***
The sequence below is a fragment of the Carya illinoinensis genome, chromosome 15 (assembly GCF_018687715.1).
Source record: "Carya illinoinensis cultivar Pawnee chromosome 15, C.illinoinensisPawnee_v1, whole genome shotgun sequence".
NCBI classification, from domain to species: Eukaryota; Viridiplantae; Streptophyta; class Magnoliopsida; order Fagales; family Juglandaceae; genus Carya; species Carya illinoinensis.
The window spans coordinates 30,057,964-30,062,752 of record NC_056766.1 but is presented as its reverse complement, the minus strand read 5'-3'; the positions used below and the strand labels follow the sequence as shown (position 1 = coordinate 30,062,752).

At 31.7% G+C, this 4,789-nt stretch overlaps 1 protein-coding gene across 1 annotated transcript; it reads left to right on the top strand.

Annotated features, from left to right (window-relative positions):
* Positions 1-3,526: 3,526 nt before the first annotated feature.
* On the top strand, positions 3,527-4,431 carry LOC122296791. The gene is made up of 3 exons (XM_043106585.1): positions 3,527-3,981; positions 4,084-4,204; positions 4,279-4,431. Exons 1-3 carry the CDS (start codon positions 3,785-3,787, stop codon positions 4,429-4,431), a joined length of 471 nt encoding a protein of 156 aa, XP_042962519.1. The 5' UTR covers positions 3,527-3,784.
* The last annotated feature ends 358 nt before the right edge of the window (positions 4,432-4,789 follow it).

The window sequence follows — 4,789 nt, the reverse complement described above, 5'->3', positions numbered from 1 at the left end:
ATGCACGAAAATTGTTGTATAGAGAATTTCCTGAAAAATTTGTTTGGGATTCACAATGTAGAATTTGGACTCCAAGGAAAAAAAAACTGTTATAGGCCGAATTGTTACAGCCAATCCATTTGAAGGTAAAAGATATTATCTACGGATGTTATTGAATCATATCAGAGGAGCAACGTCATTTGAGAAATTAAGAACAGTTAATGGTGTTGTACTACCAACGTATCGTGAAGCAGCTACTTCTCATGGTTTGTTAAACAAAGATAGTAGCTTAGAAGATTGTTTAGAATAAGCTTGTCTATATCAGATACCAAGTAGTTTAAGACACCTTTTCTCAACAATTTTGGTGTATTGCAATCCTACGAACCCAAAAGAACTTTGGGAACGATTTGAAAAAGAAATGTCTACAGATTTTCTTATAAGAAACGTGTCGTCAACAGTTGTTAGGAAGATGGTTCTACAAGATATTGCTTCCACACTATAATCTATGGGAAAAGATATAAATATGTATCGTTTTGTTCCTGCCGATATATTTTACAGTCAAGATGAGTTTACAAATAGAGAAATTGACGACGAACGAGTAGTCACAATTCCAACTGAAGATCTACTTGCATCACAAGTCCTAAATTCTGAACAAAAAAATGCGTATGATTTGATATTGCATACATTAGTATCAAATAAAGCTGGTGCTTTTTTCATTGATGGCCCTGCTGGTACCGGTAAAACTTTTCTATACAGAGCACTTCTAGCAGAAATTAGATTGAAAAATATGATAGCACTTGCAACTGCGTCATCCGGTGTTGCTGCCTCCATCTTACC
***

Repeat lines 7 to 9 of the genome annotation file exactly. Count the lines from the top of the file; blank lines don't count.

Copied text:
* Positions 1-3,526: 3,526 nt before the first annotated feature.
* On the top strand, positions 3,527-4,431 carry LOC122296791. The gene is made up of 3 exons (XM_043106585.1): positions 3,527-3,981; positions 4,084-4,204; positions 4,279-4,431. Exons 1-3 carry the CDS (start codon positions 3,785-3,787, stop codon positions 4,429-4,431), a joined length of 471 nt encoding a protein of 156 aa, XP_042962519.1. The 5' UTR covers positions 3,527-3,784.
* The last annotated feature ends 358 nt before the right edge of the window (positions 4,432-4,789 follow it).